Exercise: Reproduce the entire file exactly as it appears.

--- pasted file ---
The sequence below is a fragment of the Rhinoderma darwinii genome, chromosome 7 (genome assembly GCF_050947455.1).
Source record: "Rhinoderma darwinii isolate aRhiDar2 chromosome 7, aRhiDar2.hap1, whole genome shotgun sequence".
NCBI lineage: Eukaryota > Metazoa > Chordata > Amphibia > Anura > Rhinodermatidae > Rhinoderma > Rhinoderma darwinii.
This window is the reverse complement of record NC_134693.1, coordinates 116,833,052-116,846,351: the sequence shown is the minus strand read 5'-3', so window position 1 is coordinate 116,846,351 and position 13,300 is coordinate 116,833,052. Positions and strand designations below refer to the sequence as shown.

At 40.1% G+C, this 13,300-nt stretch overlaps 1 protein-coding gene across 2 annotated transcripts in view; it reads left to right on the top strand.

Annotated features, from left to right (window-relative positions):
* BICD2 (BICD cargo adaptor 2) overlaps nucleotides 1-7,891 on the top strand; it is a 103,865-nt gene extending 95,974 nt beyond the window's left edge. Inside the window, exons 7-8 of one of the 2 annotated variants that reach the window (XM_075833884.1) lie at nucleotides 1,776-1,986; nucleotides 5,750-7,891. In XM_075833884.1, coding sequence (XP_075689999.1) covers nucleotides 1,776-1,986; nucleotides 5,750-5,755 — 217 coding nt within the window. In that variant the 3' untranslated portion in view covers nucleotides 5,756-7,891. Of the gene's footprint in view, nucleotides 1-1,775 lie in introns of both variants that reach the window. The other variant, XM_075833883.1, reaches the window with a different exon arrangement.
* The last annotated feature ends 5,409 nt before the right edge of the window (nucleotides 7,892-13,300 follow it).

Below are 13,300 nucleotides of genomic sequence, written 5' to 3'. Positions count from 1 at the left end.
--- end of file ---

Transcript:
The sequence below is a fragment of the Rhinoderma darwinii genome, chromosome 7 (genome assembly GCF_050947455.1).
Source record: "Rhinoderma darwinii isolate aRhiDar2 chromosome 7, aRhiDar2.hap1, whole genome shotgun sequence".
NCBI lineage: Eukaryota > Metazoa > Chordata > Amphibia > Anura > Rhinodermatidae > Rhinoderma > Rhinoderma darwinii.
This window is the reverse complement of record NC_134693.1, coordinates 116,833,052-116,846,351: the sequence shown is the minus strand read 5'-3', so window position 1 is coordinate 116,846,351 and position 13,300 is coordinate 116,833,052. Positions and strand designations below refer to the sequence as shown.

At 40.1% G+C, this 13,300-nt stretch overlaps 1 protein-coding gene across 2 annotated transcripts in view; it reads left to right on the top strand.

Annotated features, from left to right (window-relative positions):
* BICD2 (BICD cargo adaptor 2) overlaps nucleotides 1-7,891 on the top strand; it is a 103,865-nt gene extending 95,974 nt beyond the window's left edge. Inside the window, exons 7-8 of one of the 2 annotated variants that reach the window (XM_075833884.1) lie at nucleotides 1,776-1,986; nucleotides 5,750-7,891. In XM_075833884.1, coding sequence (XP_075689999.1) covers nucleotides 1,776-1,986; nucleotides 5,750-5,755 — 217 coding nt within the window. In that variant the 3' untranslated portion in view covers nucleotides 5,756-7,891. Of the gene's footprint in view, nucleotides 1-1,775 lie in introns of both variants that reach the window. The other variant, XM_075833883.1, reaches the window with a different exon arrangement.
* The last annotated feature ends 5,409 nt before the right edge of the window (nucleotides 7,892-13,300 follow it).

Below are 13,300 nucleotides of genomic sequence, written 5' to 3'. Positions count from 1 at the left end.